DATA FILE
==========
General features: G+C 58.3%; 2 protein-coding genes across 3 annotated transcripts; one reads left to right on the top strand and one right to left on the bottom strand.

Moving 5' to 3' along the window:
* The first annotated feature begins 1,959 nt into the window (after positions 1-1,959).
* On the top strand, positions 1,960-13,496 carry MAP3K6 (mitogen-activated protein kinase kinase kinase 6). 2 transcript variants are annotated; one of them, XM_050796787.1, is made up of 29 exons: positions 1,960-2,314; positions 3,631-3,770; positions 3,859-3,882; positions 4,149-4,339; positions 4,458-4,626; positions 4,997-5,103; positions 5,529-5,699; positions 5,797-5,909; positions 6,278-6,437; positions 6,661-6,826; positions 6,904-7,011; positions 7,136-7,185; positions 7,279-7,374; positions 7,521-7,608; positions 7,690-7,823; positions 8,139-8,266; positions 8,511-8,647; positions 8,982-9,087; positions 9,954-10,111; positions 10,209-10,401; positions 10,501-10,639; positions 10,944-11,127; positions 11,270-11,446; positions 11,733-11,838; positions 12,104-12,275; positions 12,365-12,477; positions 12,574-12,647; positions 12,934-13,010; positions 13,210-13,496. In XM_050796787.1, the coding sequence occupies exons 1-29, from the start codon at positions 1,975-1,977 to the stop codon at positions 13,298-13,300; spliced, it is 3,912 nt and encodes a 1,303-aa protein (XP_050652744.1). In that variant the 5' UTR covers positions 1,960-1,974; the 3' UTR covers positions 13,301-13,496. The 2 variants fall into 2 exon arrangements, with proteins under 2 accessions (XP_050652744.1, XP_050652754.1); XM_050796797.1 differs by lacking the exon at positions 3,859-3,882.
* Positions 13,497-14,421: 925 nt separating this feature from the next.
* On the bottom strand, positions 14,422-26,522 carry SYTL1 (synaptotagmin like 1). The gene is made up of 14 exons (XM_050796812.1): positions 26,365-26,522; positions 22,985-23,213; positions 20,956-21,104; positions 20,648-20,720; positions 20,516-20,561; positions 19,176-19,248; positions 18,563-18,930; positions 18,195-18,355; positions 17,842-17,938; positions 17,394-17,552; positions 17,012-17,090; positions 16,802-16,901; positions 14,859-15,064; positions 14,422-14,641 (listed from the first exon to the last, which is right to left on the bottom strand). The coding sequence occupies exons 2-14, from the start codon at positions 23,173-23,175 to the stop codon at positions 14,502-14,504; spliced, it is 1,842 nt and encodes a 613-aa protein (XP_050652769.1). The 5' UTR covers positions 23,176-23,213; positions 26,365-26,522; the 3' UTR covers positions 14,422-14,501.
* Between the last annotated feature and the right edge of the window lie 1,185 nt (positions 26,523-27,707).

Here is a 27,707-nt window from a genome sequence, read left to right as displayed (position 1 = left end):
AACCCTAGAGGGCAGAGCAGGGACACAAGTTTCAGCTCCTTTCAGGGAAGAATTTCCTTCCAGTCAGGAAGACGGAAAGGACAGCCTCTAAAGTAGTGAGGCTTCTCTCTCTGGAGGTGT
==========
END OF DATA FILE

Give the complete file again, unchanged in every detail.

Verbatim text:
General features: G+C 58.3%; 2 protein-coding genes across 3 annotated transcripts; one reads left to right on the top strand and one right to left on the bottom strand.

Moving 5' to 3' along the window:
* The first annotated feature begins 1,959 nt into the window (after positions 1-1,959).
* On the top strand, positions 1,960-13,496 carry MAP3K6 (mitogen-activated protein kinase kinase kinase 6). 2 transcript variants are annotated; one of them, XM_050796787.1, is made up of 29 exons: positions 1,960-2,314; positions 3,631-3,770; positions 3,859-3,882; positions 4,149-4,339; positions 4,458-4,626; positions 4,997-5,103; positions 5,529-5,699; positions 5,797-5,909; positions 6,278-6,437; positions 6,661-6,826; positions 6,904-7,011; positions 7,136-7,185; positions 7,279-7,374; positions 7,521-7,608; positions 7,690-7,823; positions 8,139-8,266; positions 8,511-8,647; positions 8,982-9,087; positions 9,954-10,111; positions 10,209-10,401; positions 10,501-10,639; positions 10,944-11,127; positions 11,270-11,446; positions 11,733-11,838; positions 12,104-12,275; positions 12,365-12,477; positions 12,574-12,647; positions 12,934-13,010; positions 13,210-13,496. In XM_050796787.1, the coding sequence occupies exons 1-29, from the start codon at positions 1,975-1,977 to the stop codon at positions 13,298-13,300; spliced, it is 3,912 nt and encodes a 1,303-aa protein (XP_050652744.1). In that variant the 5' UTR covers positions 1,960-1,974; the 3' UTR covers positions 13,301-13,496. The 2 variants fall into 2 exon arrangements, with proteins under 2 accessions (XP_050652744.1, XP_050652754.1); XM_050796797.1 differs by lacking the exon at positions 3,859-3,882.
* Positions 13,497-14,421: 925 nt separating this feature from the next.
* On the bottom strand, positions 14,422-26,522 carry SYTL1 (synaptotagmin like 1). The gene is made up of 14 exons (XM_050796812.1): positions 26,365-26,522; positions 22,985-23,213; positions 20,956-21,104; positions 20,648-20,720; positions 20,516-20,561; positions 19,176-19,248; positions 18,563-18,930; positions 18,195-18,355; positions 17,842-17,938; positions 17,394-17,552; positions 17,012-17,090; positions 16,802-16,901; positions 14,859-15,064; positions 14,422-14,641 (listed from the first exon to the last, which is right to left on the bottom strand). The coding sequence occupies exons 2-14, from the start codon at positions 23,173-23,175 to the stop codon at positions 14,502-14,504; spliced, it is 1,842 nt and encodes a 613-aa protein (XP_050652769.1). The 5' UTR covers positions 23,176-23,213; positions 26,365-26,522; the 3' UTR covers positions 14,422-14,501.
* Between the last annotated feature and the right edge of the window lie 1,185 nt (positions 26,523-27,707).

Here is a 27,707-nt window from a genome sequence, read left to right as displayed (position 1 = left end):
AACCCTAGAGGGCAGAGCAGGGACACAAGTTTCAGCTCCTTTCAGGGAAGAATTTCCTTCCAGTCAGGAAGACGGAAAGGACAGCCTCTAAAGTAGTGAGGCTTCTCTCTCTGGAGGTGT